The visit came just a day before Abe travels to the US and plans for a possible visit to China before the end of the year were announced.
China-Japan relations have been going through a rough time over the last decade.
“The last 10 years have really been the worst period of tension between the two countries, since the Cold War, perhaps since World War II.” says Benjamin Charlton, senior researcher with Oxford Analytica.
It is hard for China just to ignore the Japanese economy and vice-versa.
The current Beijing-Tokyo chill dates back to 2012, when there was a tense confrontation over a small group of islands in the East China Sea, which both countries claimed sovereignty over.
“Since then, although it has left the headlines, the situation on the ground, or in the water I should say surrounding these islands, has not really improved,” says Charlton.
“There are still ships from both countries confronting each other. Japan sees it as an intrusion by Chinese ships into Japanese waters, so this really has not been resolved. And it is very difficult for either leader to really reach out to the other country."
History of hostility
China and Japan have never been great friends, however. Mutual hostility dates back to the Sino-Japanese war in 1895, the brutal invasion of China during World War II, the Nanjing massacre of over 300,000 Chinese.
But that was all 70 and more years ago. Germany has reconciled with its enemies, why is there still this antagonism between the two Asian countries?
Unlike Germany, the Japanese have never really examined the country's wartime record and Beijing keeps on reproaching them for it.
And the Chinese propaganda machine may have another reason to continue bashing Japan.
“After the end of the Cold War, the Chinese Communist Party [CCP] became paranoid about going the same way as the Soviet Union,” says Charlton.
“And they were worried about the lack of ideological power that communism had. So they realised that after [Communist China’s first leader] Mao [Zedong] people had stopped believing in communism, they lost legitimacy and they turned instead to this kind of xenophobic anti-Japanese nationalism."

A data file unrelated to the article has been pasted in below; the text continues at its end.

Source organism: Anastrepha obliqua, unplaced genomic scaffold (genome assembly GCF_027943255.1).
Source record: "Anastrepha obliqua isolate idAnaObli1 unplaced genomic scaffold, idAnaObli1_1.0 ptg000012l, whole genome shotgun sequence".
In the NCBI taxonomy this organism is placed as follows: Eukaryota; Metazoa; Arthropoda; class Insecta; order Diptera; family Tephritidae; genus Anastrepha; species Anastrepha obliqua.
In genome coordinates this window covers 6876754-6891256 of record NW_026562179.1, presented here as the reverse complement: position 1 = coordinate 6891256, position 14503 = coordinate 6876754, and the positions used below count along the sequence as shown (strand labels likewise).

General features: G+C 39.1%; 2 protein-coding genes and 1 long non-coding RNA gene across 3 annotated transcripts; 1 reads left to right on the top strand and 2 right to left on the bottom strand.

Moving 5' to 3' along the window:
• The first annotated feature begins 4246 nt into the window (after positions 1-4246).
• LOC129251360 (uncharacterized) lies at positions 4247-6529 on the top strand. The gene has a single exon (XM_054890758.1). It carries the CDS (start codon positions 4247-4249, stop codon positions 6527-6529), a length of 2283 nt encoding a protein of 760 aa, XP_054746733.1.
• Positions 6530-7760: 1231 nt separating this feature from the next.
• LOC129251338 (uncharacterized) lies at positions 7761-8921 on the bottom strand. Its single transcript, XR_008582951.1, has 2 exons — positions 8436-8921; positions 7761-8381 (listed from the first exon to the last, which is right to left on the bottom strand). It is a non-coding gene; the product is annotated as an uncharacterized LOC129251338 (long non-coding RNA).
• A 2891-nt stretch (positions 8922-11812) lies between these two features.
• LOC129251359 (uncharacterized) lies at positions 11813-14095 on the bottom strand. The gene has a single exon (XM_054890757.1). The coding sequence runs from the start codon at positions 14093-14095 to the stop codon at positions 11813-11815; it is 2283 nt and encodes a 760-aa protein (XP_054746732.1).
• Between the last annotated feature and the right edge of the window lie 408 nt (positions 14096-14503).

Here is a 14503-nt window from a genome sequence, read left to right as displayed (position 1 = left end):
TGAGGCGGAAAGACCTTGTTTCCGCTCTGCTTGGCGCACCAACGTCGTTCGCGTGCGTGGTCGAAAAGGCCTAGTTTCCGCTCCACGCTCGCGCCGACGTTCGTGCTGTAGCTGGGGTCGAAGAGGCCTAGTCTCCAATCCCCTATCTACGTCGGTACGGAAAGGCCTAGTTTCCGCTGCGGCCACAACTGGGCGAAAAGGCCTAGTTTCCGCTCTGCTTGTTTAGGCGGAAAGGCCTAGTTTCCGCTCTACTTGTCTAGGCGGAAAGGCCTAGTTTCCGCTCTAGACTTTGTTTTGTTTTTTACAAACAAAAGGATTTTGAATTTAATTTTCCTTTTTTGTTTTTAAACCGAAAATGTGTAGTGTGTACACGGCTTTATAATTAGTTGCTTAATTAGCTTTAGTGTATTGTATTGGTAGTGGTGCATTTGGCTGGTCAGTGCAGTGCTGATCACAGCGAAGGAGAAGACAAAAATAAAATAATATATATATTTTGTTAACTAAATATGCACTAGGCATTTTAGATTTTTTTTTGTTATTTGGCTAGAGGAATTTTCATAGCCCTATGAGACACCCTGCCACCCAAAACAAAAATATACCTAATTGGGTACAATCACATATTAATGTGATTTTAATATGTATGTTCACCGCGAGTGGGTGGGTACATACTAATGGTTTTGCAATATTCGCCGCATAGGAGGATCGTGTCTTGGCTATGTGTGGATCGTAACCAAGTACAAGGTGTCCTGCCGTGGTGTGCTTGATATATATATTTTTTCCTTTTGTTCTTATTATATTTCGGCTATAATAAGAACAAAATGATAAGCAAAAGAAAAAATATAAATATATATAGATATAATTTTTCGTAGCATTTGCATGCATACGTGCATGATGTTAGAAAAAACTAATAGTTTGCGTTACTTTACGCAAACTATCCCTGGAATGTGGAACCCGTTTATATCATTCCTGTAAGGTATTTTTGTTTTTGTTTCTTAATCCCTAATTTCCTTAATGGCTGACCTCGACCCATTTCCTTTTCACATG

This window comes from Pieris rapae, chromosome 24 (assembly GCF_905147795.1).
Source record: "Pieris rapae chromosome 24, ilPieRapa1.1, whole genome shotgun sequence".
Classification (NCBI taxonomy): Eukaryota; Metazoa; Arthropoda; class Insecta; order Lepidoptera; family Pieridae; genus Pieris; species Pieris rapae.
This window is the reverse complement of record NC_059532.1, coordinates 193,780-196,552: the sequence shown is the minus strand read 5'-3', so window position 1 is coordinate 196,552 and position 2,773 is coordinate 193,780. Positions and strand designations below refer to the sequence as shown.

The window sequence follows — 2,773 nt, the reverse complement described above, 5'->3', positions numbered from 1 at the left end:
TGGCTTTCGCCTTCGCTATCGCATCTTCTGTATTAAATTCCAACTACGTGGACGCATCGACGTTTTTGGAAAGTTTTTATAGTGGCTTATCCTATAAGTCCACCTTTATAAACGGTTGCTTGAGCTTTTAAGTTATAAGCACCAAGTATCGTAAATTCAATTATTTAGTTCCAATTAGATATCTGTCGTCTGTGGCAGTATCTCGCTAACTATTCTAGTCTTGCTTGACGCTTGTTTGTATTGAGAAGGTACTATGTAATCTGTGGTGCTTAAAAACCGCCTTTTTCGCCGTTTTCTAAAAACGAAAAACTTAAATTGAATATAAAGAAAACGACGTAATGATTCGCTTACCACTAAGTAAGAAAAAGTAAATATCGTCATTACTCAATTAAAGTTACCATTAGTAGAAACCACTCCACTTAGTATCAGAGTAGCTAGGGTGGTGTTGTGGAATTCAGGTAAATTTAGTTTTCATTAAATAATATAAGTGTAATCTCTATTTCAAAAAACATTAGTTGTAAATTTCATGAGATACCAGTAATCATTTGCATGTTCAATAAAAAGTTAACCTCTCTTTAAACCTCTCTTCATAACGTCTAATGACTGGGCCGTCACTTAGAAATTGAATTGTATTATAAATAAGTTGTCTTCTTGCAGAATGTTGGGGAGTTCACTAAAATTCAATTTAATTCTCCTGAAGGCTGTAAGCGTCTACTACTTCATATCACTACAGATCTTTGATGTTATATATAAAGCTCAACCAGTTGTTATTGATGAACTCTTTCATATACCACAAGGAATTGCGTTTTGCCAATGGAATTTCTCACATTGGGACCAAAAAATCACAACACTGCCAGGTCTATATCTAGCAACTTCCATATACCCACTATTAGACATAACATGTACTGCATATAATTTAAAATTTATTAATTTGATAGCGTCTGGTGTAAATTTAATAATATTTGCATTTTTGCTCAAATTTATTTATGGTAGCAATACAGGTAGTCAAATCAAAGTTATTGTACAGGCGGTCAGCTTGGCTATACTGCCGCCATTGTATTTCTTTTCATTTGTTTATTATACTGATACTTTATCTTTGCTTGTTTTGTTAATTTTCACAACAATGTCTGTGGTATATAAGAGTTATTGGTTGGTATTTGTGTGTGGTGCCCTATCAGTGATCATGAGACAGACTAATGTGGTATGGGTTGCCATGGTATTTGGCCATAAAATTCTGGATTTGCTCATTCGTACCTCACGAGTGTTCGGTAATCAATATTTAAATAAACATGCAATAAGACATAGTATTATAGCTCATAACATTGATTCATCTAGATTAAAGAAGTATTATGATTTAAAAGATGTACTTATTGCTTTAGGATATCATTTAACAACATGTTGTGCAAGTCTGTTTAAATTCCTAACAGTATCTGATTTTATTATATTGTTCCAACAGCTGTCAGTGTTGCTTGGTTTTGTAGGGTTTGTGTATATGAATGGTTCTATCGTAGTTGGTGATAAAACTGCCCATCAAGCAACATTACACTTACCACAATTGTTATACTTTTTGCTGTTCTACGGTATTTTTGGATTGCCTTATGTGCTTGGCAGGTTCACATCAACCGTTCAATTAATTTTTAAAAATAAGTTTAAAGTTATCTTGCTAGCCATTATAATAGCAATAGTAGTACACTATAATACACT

Charlston thinks that the CCP needs Japan to “pin their own legitimacy on having driven the Japanese out of China, of having liberated the Chinese people from a foreign imperial power. So as long as they remain insecure in their own position in China, they can’t really relax this anti-Japanese propaganda.”
Economies tied together
Meanwhile, since China opened to the outside world in 1978 and replaced its hard-core communism with a capitalist, free market economy, Japan has become a major investor in and trade partner of China.
Economically speaking, it doesn’t make much sense for Beijing to continue fuelling these anti-Japanese sentiments, although they are shared by much of the Chinese population.
“You had some anti-Japanese demonstrations, moments of anti-Japanese hate,” says Jean-Pierre Cabestan, head China studies with Baptist University in Hong Kong.
“But it has not prevented both countries cooperating on quite a number of fronts."
The Japanese tourism industry caters for over a million Chinese visitors a year, Cabestan points out.
“What the Chinese are doing is not exactly what they are thinking or what the propaganda tells them to think of Japan, and here you've got a huge contrast."
Anti-Japanese demonstrations flare up from time to time but quickly die down, he points out.
"So there's some blatant contradiction between these anti-Japanese propaganda and the fact that both economies and both societies are pretty much interdependent and it is hard for China just to ignore the Japanese economy and vice-versa."
There are currently joint initiatives by Chinese and Japanese scholars to find some sort of common ground on the common history, especially of World War II.
But it will remain very hard for Beijing to acknowledge that Japan may be more useful as a friend and business partner than as a global rival whose past misdeeds can be exploited as a lightning rod for public anger.